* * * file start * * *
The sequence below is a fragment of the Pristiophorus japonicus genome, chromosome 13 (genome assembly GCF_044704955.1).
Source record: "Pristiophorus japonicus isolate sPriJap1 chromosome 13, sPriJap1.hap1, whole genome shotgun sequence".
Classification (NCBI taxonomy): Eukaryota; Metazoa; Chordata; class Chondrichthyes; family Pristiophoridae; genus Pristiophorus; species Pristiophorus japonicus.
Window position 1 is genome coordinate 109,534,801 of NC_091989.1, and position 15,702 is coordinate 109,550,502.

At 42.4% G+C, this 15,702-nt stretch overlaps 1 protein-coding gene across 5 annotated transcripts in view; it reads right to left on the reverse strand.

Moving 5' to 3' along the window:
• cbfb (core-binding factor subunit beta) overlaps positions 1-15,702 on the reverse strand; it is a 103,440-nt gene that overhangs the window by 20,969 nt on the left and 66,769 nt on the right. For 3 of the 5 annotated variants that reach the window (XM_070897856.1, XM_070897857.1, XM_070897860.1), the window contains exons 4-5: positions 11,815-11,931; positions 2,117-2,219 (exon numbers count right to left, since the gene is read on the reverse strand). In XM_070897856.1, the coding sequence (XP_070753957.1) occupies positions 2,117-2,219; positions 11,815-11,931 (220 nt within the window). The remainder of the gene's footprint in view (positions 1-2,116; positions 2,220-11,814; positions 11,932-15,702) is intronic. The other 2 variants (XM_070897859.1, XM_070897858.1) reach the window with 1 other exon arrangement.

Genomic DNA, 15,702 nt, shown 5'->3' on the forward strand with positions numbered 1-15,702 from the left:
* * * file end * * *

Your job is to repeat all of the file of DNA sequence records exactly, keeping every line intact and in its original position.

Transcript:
The sequence below is a fragment of the Pristiophorus japonicus genome, chromosome 13 (genome assembly GCF_044704955.1).
Source record: "Pristiophorus japonicus isolate sPriJap1 chromosome 13, sPriJap1.hap1, whole genome shotgun sequence".
Classification (NCBI taxonomy): Eukaryota; Metazoa; Chordata; class Chondrichthyes; family Pristiophoridae; genus Pristiophorus; species Pristiophorus japonicus.
Window position 1 is genome coordinate 109,534,801 of NC_091989.1, and position 15,702 is coordinate 109,550,502.

At 42.4% G+C, this 15,702-nt stretch overlaps 1 protein-coding gene across 5 annotated transcripts in view; it reads right to left on the reverse strand.

Moving 5' to 3' along the window:
• cbfb (core-binding factor subunit beta) overlaps positions 1-15,702 on the reverse strand; it is a 103,440-nt gene that overhangs the window by 20,969 nt on the left and 66,769 nt on the right. For 3 of the 5 annotated variants that reach the window (XM_070897856.1, XM_070897857.1, XM_070897860.1), the window contains exons 4-5: positions 11,815-11,931; positions 2,117-2,219 (exon numbers count right to left, since the gene is read on the reverse strand). In XM_070897856.1, the coding sequence (XP_070753957.1) occupies positions 2,117-2,219; positions 11,815-11,931 (220 nt within the window). The remainder of the gene's footprint in view (positions 1-2,116; positions 2,220-11,814; positions 11,932-15,702) is intronic. The other 2 variants (XM_070897859.1, XM_070897858.1) reach the window with 1 other exon arrangement.

Genomic DNA, 15,702 nt, shown 5'->3' on the forward strand with positions numbered 1-15,702 from the left: